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What Do Different Eyeglass Lens Coatings Do?

Once you have chosen your frame, the next step is to decide what eyeglass lens will best meet your needs. The eyeglass lenses are the most important part of your new eyeglasses! As glass lenses are often no longer an option, plastic lenses are more the norm. 99% of all lenses dispensed in our office are a type of plastic. In our office, plastic lenses are recommended the majority of the time. Lens coatings and treatments are also offered as options on plastic lenses. Lens coatings help protect your eyes and the surface of the lens. We offer many different types of plastic lens coatings and treatments in our office, but really, what makes all these coatings different?

Scratch Guard Eyeglass Lens Coatings

The most basic coating you can get at our office is a plastic lens that has a basic scratch guard coating. Scratch guard lens coatings help prevent surface scratching on the lenses. It helps to minimize scratches when glasses are being handled but is not a scratch-proof coating. Scratches can still appear, depending on how your eyeglass lenses are being cleaned and handled. That’s why it is very important to give your eyeglasses the utmost care and TLC to keep them in their best shape. Although some scratch guard coatings are better than others, no coating will absolutely prevent scratching.

Antireflection Coatings

The eyeglass lens treatments that are most recommended by our doctors, opticians, and dispensers in our office are plastic eyeglass lenses which have a combination scratch guard and anti-reflection treatment applied to the surface of the eyeglass lens. The purpose of an antireflection coating is to help you see with more ease and clarity through the lenses. This increase in clarity is achieved from the coating, by eliminating glare and allowing more light to pass through the lens to the eyes.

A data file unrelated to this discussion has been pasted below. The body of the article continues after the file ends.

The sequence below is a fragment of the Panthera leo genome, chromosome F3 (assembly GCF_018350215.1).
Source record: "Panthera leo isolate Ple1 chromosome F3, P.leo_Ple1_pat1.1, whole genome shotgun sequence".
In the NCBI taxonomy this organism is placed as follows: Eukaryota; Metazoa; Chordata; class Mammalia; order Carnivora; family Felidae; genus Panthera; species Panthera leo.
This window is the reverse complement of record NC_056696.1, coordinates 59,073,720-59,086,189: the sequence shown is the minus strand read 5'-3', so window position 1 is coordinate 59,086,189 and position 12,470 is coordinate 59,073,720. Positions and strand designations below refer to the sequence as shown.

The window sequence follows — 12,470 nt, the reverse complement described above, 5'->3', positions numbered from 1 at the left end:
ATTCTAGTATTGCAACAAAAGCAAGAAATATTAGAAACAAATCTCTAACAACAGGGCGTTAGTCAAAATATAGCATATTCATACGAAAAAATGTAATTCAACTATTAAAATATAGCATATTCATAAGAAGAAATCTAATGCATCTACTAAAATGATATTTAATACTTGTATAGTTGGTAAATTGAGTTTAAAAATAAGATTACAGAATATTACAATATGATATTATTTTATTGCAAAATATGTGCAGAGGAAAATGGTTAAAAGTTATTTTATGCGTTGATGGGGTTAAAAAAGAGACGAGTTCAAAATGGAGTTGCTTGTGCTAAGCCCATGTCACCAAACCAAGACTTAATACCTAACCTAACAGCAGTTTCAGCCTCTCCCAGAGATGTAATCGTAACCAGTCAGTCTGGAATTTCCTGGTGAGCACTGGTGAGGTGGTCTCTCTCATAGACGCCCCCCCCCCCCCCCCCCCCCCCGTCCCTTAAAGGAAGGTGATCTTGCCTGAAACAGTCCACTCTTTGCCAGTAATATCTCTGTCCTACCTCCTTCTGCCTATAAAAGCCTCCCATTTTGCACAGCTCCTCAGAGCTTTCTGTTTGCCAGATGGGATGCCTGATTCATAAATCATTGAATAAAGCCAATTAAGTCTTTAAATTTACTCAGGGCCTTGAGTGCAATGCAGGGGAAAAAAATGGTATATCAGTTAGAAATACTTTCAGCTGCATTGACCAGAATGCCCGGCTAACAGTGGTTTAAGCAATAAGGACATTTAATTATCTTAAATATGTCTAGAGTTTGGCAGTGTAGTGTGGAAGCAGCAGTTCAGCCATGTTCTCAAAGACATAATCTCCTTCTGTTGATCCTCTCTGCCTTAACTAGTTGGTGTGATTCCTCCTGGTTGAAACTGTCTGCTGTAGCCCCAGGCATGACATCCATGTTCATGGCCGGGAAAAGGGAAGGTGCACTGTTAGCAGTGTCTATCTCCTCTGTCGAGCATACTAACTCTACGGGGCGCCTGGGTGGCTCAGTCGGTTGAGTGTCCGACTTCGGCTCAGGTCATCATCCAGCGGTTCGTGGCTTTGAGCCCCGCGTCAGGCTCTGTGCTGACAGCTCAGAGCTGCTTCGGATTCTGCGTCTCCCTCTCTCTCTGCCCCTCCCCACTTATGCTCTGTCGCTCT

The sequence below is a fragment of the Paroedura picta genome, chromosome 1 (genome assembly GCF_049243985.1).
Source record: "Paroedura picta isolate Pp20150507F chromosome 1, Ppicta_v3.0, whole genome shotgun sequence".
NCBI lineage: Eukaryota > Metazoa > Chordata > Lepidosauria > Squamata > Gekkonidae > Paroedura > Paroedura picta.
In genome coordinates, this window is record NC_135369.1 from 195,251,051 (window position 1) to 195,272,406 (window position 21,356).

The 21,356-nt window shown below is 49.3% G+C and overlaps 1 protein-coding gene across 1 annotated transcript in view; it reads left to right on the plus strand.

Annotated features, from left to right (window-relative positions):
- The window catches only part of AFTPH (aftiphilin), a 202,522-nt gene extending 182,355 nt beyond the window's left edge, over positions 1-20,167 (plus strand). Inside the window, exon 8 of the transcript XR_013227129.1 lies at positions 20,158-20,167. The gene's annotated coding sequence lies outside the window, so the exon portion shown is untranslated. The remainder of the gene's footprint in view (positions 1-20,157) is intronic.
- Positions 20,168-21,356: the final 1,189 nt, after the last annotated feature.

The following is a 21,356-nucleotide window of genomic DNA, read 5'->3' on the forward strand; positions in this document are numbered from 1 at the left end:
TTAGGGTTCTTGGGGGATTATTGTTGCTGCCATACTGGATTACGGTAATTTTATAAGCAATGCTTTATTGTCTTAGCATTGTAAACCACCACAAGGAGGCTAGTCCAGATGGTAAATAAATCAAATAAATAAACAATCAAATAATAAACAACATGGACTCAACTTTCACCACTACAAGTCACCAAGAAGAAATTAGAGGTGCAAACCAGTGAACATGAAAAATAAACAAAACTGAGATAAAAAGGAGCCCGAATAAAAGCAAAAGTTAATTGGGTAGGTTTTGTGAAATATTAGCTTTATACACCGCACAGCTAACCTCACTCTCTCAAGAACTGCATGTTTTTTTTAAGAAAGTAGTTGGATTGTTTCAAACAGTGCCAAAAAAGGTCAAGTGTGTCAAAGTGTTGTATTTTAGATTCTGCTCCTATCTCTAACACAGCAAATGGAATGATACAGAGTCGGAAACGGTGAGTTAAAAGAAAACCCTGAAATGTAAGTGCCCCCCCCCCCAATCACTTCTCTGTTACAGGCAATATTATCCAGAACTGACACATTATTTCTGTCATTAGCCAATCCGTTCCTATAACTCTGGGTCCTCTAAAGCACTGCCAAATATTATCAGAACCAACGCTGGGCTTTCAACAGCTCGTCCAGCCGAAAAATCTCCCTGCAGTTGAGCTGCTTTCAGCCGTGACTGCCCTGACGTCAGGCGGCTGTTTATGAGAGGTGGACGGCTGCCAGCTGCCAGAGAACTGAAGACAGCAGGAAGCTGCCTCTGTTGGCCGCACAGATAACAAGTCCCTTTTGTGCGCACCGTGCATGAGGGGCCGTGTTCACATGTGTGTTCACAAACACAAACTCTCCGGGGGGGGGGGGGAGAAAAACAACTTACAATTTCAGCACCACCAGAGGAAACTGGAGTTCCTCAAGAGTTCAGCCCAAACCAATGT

Not only are these coatings better for your vision, but they are more cosmetically pleasing as well. This is because the lenses let other people see your eyes more clearly. With most antireflection coatings, an ultraviolet  (UV) filter is also applied to the coating to help protect your eyes. These coatings have gotten better over the years, they whether glare, dust, scratches, water, smudges, and UV light. Some antireflection coatings have even been proven to provide 25 times more UV protection than going without eyewear. 

Blue Violet Blocking Coatings (Coatings For Digital Device Use)

The majority of the population uses some type of electronic device daily and for many hours at a time. Because of this, eyeglass lens manufacturer like Essilor, have come out with a new lens coating. Crizal Prevencia is a new lens coating that helps combat glare specifically from digital device use. This coating both protects your eyes against harmful UV light as well as the harmful blue-violet light from digital device screens. All while letting essential light pass through the eyeglass lenses, guaranteeing you the best vision and durability of the lenses. Blue light both comes from the sun and artificial light sources. Our environment is full of blue light from computers, smartphones, tablets, etc. In combination with other factors and variables, cumulative blue light exposure can lead to age-related macular degeneration.

Transitions Lenses

Transitions lenses are lenses that when exposed to the sun’s UV rays change colour or automatically darken to become sunglasses. The lenses return to clear once away from UV light. Transitions lenses are a great choice! Especially, if you typically wear your eyeglasses all day long, go outside, or don’t have a set of prescription sunglasses.

Transitions lenses come in colours of grey, brown, and graphite green. You cannot feel UV rays, but they are present all year round. And just like your skin, your eyes need protection. Damage from UV exposure is cumulative. Therefore, it is important to protect your eyes every time you’re out in the sun! Research has shown that UVA and UVB rays may contribute to short-term vision impairment. They also contribute to potentially serious age-related problems and diseases of the eyes, including cataracts. UV light may also contribute to macular degeneration. Macular degeneration is the leading cause of blindness in people over 60 years of age.

So when selecting lens coatings and treatment options, make sure you know exactly what is available to you! This way you can choose the lens coating options which will provide you with the greatest advantage!

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Article written by Karen McAulay, Licensed Optician

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